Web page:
Take a moment to imagine that you are a child in church. How do you sit? How do you act? Are you silent, or do you speak during the service?
Now think about how you were taught to behave in church. The term behave seems appropriate here, since many children are told the following things: Sit up straight. Keep your hands to yourself. Stand up, sit down, and sing when you’re supposed to. Be quiet. Does this sound familiar?
What if I told you that it’s okay to talk in church? To some, this is music to your ears. To others, it’s unfathomable. It seems more appropriate to behave in the churchy way that you were taught. So, sit back, relax, and read an alternative (and even better) view.
When children attend church, they have the chance to worship God. What we must remember is that they (and adults alike) cannot worship what they don’t understand. Think of it in this way: If you go to a foreign country, the customs and language are unusual to you. What if you had to sit still and follow the customs? What if you were told Shhh when you asked about the customs or the language? It seems to me that having someone to explain the customs and answer the questions might be a more productive way for a person to acclimate into this new country. The same is true for children and church.
Just last week, our children stood to sing The Church is One Foundation during the traditional service. The lyrics of one stanza went like this:
Yet saints their watch are keeping,
Their cry goes up, How long?
And soon the night of weeping
Shall be the morn of song!
My daughter asked, “Mommy, what does that mean?” The language used (Old English) is unfamiliar to me, so I had to stop and think about the meaning of this phrase. I then explained that things are bad now, but they’ll be better in the morning. This was a teachable moment, which helped her to understand what she was singing. I could have even taken it a step further and explained that this stanza likely came from Psalm 30:5, which says “Weeping can stay for the night. But joy comes in the morning,” (NIrV).
As an educator, I know that children learn through questioning. In school, children are allowed to ask questions when they do not understand. Teacher encourage children to ask probing questions. Yet when children enter a church building, they are often expected to be quiet and to follow the routines.
Instead of embracing the latter, let us explore the former. Let children ask questions. Let them speak in church. Let parents, grandparents, and caregivers answer these questions so that children can learn how to behave as Christians rather than as church-goers. Let children learn to apply what they learn rather than imitate what they do not understand.
Here are some helpful hints to use teachable moments in church:
- Visit the sanctuary/worship center ahead of time and explain what you see. Point out items used during worship (which may vary from congregation to congregation). A few examples include: pulpit, pews, prayer rails/kneelers, altar/table used for communion, baptistery, stained glass windows, stage, hymnals, Bibles, screens, crosses, etc. Allow children to ask questions about things that they see.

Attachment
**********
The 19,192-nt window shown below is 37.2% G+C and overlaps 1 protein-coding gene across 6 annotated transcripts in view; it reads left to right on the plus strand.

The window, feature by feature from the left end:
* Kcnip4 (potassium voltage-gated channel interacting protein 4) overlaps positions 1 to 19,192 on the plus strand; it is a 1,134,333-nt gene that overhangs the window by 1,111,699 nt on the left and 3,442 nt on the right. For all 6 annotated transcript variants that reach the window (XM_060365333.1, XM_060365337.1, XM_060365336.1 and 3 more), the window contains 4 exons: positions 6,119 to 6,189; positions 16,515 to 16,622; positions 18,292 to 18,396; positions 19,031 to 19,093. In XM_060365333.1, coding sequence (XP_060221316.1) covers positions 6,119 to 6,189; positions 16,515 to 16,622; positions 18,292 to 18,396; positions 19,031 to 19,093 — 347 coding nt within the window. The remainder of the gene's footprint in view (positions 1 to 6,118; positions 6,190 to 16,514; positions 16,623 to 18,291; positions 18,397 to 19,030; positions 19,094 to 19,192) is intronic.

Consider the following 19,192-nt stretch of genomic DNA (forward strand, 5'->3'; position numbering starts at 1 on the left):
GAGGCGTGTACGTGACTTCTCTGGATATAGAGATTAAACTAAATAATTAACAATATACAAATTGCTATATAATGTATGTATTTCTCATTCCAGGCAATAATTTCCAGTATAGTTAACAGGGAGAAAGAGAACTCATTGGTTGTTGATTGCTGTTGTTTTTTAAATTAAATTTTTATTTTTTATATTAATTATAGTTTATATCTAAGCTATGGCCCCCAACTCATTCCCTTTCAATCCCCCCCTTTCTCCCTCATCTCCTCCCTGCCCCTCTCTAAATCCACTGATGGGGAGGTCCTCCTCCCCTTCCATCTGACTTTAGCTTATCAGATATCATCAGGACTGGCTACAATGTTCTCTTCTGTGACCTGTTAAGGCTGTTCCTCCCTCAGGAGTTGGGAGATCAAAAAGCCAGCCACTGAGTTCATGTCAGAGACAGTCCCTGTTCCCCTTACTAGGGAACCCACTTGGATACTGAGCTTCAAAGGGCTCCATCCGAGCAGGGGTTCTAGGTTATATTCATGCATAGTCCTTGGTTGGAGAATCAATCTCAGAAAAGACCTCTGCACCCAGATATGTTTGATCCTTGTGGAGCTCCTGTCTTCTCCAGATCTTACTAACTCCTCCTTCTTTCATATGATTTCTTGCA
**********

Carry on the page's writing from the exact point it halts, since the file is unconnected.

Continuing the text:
- Before (and during) the service, explain that we go to church to learn about God and to worship Him. It’s about Him and not about us, so we should not be silly or loud. We should also keep in mind that other people go to church to worship God. When we act silly or loud, we can distract them from doing this.
- Talk to your children before going to church. Explain that they are to use their inside voices, or whisper voices, if they have questions. Remind children that loud voices might distract others.
- During Communion/The Eucharist/The Lord’s Supper, explain that it’s a quiet time. Explain what the bread and wine/juice mean. Tell children that while we wait to take Communion, we can thank God for sending Jesus, ask God to forgive us of any sins (bad choices, mistakes) that we have made, or to pray for others.
- Explain the meaning of unusual phrases of praise songs or hymns. Tell children that it’s okay to simply read the words if they don’t know the tune.
- Open a Bible or Bible app when Bible verses are mentioned. This shows your children the words used are from the Bible and that they have access to them even at home. Explain any unusual or unfamiliar phrases so that your child understands. For longer explanations, tell your child that you will continue the conversation later.
- Pray with children if there is a communal prayer time. Include things that concern them like school, friends, and thankfulness for God’s provisions of food, clothing, and shelter.
At first, it may feel uncomfortable to talk in church. Some may stare at you in disbelief. But as you explain what we do in worship, your child will begin to grasp the importance of how we worship, why we worship, and Who we worship. What better reason to talk in church?
One thought on “It’s Okay to Talk in Church!”
This is perfect! Just today during the babtisms, I was quietly explaining what was going on to Emmarie. ☺️